Amid much ado about the effect fake news might have played in the 2016 election cycle, congressional candidate Clay Higgins thought he’d make a point about what he says are misrepresentations about his past propagated through news media by his competitor in the 3rd Congressional District runoff, Scott Angelle. So on Sunday evening under the status update “The lamestream media is at it again,” Higgins posted to Facebook a photo of what looked to be an article on The Advocate’s website accusing him of failing to pay $13.11 in late fees to Blockbuster Video back in the late ’80s.
“One of our [Facebook] supporters who has serious skills created the ‘Onion’ style satire and we thought it was very funny — which it is,” Higgins says of the post.
It should have been clear to just about any sensible person that the story, “Independent Investigation Exposes Clay Higgins to Have Outstanding Blockbuster Rental Fees from 1988,” was fake. It was bylined by Brian Angelle, who in real life is Scott Angelle’s brother and a frequent combatant on social media with Higgins supporters. Higgins is said to have rented and failed to pay the late fee on Police Academy II, Robocop and The Notebook, the latter of which wasn’t released until 2004 — 16 years after Late Fee-gate. Plus, The Notebook is a romantic drama, which Higgins would never — well, maybe he would. Who knows? And the “investigative report” accused Higgins of a transgression far more serious than ignoring some late fees: failing to rewind the VHS tapes when he returned them to the now-shuttered video-rental company.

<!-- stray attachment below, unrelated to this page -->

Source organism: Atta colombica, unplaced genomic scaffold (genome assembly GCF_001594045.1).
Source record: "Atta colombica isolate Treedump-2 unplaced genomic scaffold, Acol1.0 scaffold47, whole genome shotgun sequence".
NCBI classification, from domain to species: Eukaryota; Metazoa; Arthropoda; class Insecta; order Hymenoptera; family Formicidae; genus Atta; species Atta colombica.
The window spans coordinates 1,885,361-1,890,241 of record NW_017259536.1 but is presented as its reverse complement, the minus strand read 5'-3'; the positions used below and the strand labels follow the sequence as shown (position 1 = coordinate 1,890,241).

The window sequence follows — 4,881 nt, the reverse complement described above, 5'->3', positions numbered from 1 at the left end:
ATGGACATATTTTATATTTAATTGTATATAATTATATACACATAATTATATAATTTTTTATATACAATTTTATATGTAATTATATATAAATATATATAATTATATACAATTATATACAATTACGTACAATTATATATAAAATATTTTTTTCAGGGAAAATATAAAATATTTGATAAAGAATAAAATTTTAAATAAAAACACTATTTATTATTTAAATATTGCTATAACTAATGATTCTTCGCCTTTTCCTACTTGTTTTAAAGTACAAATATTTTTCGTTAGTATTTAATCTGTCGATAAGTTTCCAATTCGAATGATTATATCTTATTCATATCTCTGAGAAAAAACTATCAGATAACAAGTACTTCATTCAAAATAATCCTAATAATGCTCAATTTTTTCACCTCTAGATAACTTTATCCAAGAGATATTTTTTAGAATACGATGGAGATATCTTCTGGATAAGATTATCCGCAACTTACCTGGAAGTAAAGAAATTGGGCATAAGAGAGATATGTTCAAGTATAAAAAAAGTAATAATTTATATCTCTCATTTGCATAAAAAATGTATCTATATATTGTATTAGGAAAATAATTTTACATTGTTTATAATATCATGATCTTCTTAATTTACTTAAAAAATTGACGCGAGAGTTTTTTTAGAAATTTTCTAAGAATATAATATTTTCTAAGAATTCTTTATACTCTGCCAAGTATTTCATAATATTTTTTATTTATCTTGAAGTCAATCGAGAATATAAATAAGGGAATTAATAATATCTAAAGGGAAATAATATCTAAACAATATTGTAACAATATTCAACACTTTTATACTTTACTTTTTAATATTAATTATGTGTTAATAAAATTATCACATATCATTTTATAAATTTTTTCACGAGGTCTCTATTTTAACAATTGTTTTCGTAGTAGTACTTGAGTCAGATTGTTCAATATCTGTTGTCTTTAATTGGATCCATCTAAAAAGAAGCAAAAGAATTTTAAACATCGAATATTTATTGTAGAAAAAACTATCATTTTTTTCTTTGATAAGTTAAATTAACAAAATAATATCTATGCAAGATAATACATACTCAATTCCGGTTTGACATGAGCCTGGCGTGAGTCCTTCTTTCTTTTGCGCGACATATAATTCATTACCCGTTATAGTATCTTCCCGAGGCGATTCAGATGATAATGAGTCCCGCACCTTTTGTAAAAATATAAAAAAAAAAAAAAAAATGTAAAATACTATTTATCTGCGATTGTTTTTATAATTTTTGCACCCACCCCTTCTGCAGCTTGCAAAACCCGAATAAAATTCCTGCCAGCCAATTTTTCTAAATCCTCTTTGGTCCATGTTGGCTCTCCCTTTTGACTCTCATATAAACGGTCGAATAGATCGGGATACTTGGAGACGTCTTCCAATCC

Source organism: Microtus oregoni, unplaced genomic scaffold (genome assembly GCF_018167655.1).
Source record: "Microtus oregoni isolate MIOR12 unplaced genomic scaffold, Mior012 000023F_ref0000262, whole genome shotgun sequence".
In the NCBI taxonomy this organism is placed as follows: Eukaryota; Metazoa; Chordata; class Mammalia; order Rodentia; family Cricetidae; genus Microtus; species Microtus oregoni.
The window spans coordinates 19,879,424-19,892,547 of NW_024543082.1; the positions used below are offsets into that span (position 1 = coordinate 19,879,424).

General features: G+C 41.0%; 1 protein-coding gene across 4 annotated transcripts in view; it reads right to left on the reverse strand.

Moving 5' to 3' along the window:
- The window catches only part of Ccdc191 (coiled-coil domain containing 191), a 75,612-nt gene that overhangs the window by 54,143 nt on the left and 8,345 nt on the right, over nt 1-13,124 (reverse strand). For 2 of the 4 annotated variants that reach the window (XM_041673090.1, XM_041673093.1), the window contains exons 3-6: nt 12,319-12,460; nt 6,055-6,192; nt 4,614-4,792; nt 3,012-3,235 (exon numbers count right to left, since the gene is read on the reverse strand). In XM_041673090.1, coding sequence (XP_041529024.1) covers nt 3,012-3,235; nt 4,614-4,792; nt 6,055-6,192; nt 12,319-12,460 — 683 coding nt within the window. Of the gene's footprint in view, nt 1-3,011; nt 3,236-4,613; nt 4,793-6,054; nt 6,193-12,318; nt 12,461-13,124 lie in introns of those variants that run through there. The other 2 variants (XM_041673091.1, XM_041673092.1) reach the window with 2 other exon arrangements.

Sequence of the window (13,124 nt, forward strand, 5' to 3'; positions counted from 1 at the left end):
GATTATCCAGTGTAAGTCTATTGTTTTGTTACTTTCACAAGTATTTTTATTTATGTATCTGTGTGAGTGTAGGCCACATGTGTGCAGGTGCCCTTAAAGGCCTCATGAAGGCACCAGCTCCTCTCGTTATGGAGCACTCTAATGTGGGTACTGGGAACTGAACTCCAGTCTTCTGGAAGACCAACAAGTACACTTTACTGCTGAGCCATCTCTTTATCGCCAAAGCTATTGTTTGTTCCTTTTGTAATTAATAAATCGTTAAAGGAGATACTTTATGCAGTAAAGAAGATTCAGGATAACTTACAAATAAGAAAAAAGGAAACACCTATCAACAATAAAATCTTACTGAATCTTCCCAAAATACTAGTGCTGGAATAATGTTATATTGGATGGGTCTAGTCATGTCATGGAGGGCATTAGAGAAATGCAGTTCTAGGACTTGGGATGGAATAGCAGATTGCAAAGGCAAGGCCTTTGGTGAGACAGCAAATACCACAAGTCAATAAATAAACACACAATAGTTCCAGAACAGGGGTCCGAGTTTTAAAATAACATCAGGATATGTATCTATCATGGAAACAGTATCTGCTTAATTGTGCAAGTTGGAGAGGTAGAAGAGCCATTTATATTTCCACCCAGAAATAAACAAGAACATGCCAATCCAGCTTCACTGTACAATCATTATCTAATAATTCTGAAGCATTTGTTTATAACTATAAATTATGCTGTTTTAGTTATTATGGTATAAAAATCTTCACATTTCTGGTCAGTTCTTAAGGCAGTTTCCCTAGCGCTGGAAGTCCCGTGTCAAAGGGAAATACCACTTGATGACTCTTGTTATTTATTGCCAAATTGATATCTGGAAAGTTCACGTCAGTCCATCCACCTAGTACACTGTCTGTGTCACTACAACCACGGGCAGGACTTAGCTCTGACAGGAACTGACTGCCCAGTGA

By midday Monday, however, the post was removed, but not before several people who actually believed the story to be legitimate had taken to the comment section.
The former St. Landry Parish deputy and viral-video star says his campaign decided to pull the fake report down after being contacted by The Advocate, a legitimate newspaper that was understandably bent out of shape, and by the Angelle campaign.
“Apparently The Advocate can’t take a joke and the Angelle camp whined about it so we took it down,” Higgins says. “I’m learning that in this political realm the only people who can print fake news is Scott Angelle and The Advocate; at least ours was satirical and hilarious.”
[Editors' Note to Journalism Professors: When teaching a section on earned media, refer back to this article as a classic example.]